Comcast And Mozilla Partner Up To Help Encrypt DNS

from the strange-bedfellows dept

Over at our Tech Policy Greenhouse, Article19's Joey Salazar and Consumer Reports' Benjamin Moskowitz just discussed how it's long past time to encrypt the Domain Name Server (DNS) system at the heart of the internet. Thanks to the GOP demolishing of FCC broadband privacy rules in 2017, ISPs have carte blanche to monetize this data as they see fit, storing and selling access to your DNS browsing data to data brokers who continue to build detailed user profiles with little to no meaningful oversight.

At the forefront of encrypting DNS have been Google and Mozilla, both of which have been pushing for a standard known as "DNS over HTTPS," a significant security upgrade to DNS that encrypts and obscures your domain requests, making it more difficult (though not impossible) to see which websites a user is visiting. The proposal doesn't come without downsides, and has seen opposition from ISPs that are either eager to continue to profit off of this data, or are worried that somebody else will (usually Google) if they can't.

Comcast, AT&T, and others had previously been trying to demonize the Google and Mozilla efforts any way they could, from insisting the move constitutes an antitrust violation on Google's part (it doesn't), to saying it's a threat to national security (it's not), to suggesting it even poses a risk to 5G deployments (nah).

After Mozilla claimed to Congress that ISPs were being disingenuous with their opposition to the plan, at least one major ISP appears to have come around to the proposal. This week Mozilla announced that Comcast had joined the Firefox Trusted Recursive Resolver (TRR) program, which requires encrypted-DNS providers to not only meet privacy and transparency standards, but to promise not to block or filter domains by default "unless specifically required by law in the jurisdiction in which the resolver operates." From the blog post:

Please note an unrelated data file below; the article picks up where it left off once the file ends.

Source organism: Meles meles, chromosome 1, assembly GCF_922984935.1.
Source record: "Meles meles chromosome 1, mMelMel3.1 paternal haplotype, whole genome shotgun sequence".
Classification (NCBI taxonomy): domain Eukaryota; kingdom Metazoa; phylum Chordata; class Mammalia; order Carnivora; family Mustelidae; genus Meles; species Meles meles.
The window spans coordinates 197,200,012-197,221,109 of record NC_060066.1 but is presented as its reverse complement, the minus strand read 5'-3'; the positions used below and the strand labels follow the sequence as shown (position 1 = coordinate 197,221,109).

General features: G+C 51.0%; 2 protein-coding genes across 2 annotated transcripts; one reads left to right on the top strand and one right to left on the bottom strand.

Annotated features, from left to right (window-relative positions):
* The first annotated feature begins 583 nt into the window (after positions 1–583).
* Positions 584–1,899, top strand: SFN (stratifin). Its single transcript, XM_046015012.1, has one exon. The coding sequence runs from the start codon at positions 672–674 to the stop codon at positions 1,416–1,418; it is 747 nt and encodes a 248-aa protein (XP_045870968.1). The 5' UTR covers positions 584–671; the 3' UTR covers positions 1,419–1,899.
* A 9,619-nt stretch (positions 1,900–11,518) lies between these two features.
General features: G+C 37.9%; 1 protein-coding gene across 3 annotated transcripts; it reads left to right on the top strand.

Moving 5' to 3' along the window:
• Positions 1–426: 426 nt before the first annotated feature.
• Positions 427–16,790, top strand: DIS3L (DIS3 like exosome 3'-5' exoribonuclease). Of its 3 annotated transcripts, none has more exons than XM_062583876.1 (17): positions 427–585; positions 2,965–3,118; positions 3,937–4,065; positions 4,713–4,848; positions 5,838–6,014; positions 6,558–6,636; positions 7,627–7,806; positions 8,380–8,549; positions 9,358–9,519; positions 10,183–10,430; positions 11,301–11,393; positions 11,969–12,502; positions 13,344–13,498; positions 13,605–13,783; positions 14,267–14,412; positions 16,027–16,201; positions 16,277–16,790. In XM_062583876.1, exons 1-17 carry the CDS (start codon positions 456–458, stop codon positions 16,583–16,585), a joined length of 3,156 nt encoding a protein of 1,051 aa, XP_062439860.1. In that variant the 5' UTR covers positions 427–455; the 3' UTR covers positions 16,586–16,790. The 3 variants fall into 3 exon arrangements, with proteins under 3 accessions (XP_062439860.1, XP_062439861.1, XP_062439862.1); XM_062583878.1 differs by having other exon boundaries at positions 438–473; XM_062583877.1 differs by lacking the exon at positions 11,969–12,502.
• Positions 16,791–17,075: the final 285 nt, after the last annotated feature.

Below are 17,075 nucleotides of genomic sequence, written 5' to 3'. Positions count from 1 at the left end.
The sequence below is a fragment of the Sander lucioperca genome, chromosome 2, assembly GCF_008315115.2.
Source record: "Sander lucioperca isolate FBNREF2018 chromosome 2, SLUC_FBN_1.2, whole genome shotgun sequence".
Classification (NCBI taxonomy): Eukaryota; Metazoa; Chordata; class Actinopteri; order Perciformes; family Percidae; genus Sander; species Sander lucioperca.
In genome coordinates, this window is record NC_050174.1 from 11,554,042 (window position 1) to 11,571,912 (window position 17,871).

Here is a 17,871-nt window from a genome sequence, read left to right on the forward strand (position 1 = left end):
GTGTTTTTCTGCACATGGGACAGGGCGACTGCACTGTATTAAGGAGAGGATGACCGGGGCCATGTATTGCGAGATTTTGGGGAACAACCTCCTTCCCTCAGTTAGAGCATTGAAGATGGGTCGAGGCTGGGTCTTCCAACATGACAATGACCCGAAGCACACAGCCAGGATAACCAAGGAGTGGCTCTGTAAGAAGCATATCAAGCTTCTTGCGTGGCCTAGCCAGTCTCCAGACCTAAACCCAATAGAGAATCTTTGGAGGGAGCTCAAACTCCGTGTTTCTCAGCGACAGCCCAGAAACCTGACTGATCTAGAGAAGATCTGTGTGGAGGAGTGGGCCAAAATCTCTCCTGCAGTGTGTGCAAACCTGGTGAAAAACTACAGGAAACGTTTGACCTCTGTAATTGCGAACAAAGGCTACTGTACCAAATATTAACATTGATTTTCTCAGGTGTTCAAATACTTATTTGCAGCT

"This program aims to standardize requirements in three areas: limiting data collection and retention from the resolver, ensuring transparency for any data retention that does occur, and limiting any potential use of the resolver to block access or modify content. By combining the technology, DoH, with strict operational requirements for those implementing it, participants take an important step toward improving user privacy."

While Comcast has a well-deserved and terrible reputation for anti-competitive behavior, lobbying shenanigans and comically awful customer service, the company's engineering folks remain top notch, and obviously appreciate the benefits of encrypting the DNS in the wholesale snoopvertising age. In conversations, the company continues to insist to be they've never monetized this data (not that anybody in government would ever have the ability or courage to confirm this), and had been running a beta version of its own encrypted DNS offering since last year.

Mozilla helping to standardize this and forming a coalition with Comcast is foundational, and under the partnership, Comcast is promising to not "retain, sell, or transfer to any third party (except as may be required by law) any personal information, IP addresses, or other user identifiers, or user query patterns from the DNS queries sent from the Firefox browser." Now it's just a matter of Comcast transparently proving that they're actually adhering to those standards.

Filed Under: dns, dns over https, encryption
Companies: comcast, mozilla

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  1. identicon
    Anonymous Coward, 26 Jun 2020 @ 9:15am

    Re: Re: Re:

    Doesn't that depend upon whether one selects their own set of DNS servers or not? If a Comcast customer allows Comcast to select the DNS servers

    That's what I'd interpret from "Mozilla and Comcast will be jointly running tests to inform how Firefox can assign the best available TRR to each user." Comcast can ensure their servers are always the fastest for their customers, in which case Firefox would choose them.

    I'm sure Firefox won't force users to stick with those servers. But only a tiny fraction of people choose their own servers. Probably the same troublemakers that contact their ISPs to opt out of stuff like data-sharing and forced arbitration. Those numbers are too small to matter.

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